Of course, there is much irony here. He believes, at least to some degree, that he could be healed if he were to enter the pool at the appropriate time. He may have even accepted assistance from this “Sir” if the waters were stirred up, but he mistook His words for accusation and His presence for commonplace. When Jesus spoke, he heard the words of a mere man while he gazed at the pool wishing it would heal him.
The irony is that this man in need of saving could not see his Savior. He mistook the Savior of the world for a simple individual who had received a more fortunate estate than his own. This plight of his would be resolved if only he could make it into the pool when the waters were stirred, never mind the fact that he was sitting beside the One who separated the waters above from those below (Gen. 1:6-8).
…the One who spoke to the sea and commanded its boundaries upon the earth (Job 38:11).
…the One who placed a well in the arid wilderness of Beersheba so that Hagar and Ishmael would live (Gen. 21:15-21).
This was the One who could walk upon the water (Matt. 14:25), command its most terrifying inhabitants (Ps. 104:26; Job 41) and eternally quench all thirst (Jn. 4:13-14) because He Himself was and remains “the fountain of living waters” (Jer. 2:13). Rather than look to the Savior, this broken man waited on the edge of a pool hoping it would heal him while the One who fashioned the very waters within stood at his side asking, “Do you want to be healed?”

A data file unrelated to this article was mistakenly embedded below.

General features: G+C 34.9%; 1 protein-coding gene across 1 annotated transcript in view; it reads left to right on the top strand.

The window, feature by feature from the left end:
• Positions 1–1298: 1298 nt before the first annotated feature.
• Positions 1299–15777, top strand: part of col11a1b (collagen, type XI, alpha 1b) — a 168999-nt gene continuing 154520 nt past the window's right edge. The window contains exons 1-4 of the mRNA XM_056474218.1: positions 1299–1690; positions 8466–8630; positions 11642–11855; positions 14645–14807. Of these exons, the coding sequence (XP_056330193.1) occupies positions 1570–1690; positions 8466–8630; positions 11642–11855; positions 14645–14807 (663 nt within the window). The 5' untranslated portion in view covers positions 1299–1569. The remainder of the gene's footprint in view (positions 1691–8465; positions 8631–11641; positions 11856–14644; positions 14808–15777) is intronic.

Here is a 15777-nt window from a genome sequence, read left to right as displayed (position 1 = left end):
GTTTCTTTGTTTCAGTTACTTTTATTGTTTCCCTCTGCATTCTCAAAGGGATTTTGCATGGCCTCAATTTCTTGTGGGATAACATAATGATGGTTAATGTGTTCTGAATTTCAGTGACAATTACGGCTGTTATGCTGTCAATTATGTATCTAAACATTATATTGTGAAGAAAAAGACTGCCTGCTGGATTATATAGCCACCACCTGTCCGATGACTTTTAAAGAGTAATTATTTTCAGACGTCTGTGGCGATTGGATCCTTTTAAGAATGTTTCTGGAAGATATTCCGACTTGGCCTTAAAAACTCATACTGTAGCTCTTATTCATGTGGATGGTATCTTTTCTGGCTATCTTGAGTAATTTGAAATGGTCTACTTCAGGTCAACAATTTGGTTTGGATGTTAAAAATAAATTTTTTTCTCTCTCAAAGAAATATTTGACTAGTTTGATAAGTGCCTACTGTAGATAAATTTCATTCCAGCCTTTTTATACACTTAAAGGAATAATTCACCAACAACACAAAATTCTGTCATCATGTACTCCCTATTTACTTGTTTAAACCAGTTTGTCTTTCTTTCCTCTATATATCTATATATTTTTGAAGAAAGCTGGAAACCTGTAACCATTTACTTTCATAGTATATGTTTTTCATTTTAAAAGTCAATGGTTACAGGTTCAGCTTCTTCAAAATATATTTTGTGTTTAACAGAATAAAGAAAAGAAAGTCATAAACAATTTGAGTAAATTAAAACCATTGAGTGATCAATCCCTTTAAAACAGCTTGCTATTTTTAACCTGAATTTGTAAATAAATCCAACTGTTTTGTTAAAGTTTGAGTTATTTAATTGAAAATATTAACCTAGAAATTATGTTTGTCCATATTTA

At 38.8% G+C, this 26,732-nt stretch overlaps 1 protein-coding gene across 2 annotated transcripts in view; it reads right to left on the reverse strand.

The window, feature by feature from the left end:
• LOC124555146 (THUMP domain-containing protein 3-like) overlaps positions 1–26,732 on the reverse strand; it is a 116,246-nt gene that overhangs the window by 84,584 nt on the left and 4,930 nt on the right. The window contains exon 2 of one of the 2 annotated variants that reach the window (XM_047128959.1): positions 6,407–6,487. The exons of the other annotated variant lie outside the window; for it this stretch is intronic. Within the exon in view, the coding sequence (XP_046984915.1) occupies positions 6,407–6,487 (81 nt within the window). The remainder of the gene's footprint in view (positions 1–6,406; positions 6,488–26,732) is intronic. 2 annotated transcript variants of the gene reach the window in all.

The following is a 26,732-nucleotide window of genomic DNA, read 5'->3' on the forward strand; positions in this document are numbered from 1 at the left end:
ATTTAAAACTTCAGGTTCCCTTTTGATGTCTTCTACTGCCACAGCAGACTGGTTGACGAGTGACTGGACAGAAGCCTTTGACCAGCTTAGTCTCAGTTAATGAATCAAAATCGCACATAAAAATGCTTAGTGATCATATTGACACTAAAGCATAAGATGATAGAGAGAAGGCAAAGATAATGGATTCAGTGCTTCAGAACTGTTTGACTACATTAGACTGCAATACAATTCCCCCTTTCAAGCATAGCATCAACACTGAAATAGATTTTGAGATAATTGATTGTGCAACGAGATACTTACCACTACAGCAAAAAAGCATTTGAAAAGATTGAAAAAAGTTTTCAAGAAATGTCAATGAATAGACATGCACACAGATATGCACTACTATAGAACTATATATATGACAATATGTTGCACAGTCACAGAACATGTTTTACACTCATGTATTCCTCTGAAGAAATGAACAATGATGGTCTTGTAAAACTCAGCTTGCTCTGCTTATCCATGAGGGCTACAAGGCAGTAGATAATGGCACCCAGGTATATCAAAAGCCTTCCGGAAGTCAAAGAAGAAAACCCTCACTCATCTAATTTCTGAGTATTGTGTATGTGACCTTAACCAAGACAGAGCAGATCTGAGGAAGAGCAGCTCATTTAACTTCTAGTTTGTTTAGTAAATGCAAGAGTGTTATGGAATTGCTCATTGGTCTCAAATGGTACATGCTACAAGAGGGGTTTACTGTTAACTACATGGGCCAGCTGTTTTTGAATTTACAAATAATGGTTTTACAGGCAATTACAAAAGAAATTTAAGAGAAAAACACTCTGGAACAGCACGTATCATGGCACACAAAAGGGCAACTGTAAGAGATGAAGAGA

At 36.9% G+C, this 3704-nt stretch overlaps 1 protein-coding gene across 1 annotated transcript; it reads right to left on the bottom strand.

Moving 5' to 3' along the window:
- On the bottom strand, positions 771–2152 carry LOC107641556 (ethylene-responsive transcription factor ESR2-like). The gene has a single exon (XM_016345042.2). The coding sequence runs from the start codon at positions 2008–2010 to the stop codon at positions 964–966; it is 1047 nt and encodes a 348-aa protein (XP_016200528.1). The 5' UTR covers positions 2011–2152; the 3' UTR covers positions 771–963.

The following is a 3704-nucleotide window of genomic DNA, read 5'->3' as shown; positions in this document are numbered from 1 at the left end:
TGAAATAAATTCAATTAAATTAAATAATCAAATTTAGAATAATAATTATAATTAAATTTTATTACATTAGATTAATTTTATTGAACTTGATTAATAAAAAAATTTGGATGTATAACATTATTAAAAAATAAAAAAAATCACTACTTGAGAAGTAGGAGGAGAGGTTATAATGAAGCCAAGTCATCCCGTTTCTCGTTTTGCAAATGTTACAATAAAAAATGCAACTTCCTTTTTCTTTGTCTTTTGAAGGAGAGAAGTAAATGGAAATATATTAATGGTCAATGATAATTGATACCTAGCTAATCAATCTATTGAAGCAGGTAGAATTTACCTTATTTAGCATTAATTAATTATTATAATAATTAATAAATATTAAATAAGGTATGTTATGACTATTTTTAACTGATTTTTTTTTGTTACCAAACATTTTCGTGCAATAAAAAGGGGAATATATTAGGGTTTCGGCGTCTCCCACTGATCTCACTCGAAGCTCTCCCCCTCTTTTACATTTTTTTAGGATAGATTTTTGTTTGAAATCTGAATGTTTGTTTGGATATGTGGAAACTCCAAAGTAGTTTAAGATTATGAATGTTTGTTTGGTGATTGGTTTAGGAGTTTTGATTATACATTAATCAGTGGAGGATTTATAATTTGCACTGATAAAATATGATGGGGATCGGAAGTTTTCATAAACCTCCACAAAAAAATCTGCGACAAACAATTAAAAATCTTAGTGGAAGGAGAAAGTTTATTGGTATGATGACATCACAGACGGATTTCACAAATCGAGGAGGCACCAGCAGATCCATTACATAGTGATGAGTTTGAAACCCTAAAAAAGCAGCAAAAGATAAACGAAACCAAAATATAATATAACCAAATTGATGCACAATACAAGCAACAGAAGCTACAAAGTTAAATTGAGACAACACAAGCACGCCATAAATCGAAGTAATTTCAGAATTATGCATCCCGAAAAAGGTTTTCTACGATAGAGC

Here is where we can all relate. We have all exchanged the Creator for His creation; the Giver for His gifts (Rom. 1:22-23) and have looked for our quenching in “broken cisterns that can hold no water” rather than the fountain of living waters Himself. This is the Great Chasm – the impassable divide between a Holy God and sinful mankind.
And yet, what happens next is the best part of all.
The invalid man has misunderstood the words and presence of Jesus. He hears accusation rather than invitation. He sees a mere man rather than the Son of Man. He looks to a public pool for healing rather than the One who offers living water. And what does Jesus do? Does He walk away disappointed in this man’s unbelief? No, he heals him. Despite his limitations, his distractions, his unbelief, Jesus says, “Get up, take up your bed, and walk.”
Here is grace. Love, freedom, and life given freely and unconditionally to one who has done nothing to deserve it. This story is good news because all of us are the invalid man paralyzed by circumstance and, far too often, self-pity. Each of us has a pool we sit next to hoping it will heal our brokenness and fill whatever emptiness we feel. We look to that which cannot save in our unbelief. And yet, we are not left on our own. This Gracious God of the universe has made a way through the death and resurrection of His Son for us to know Him – the Great Physician Himself – on an intimate and eternal level.
We are saved by grace through faith. That is a truth that can never run dry.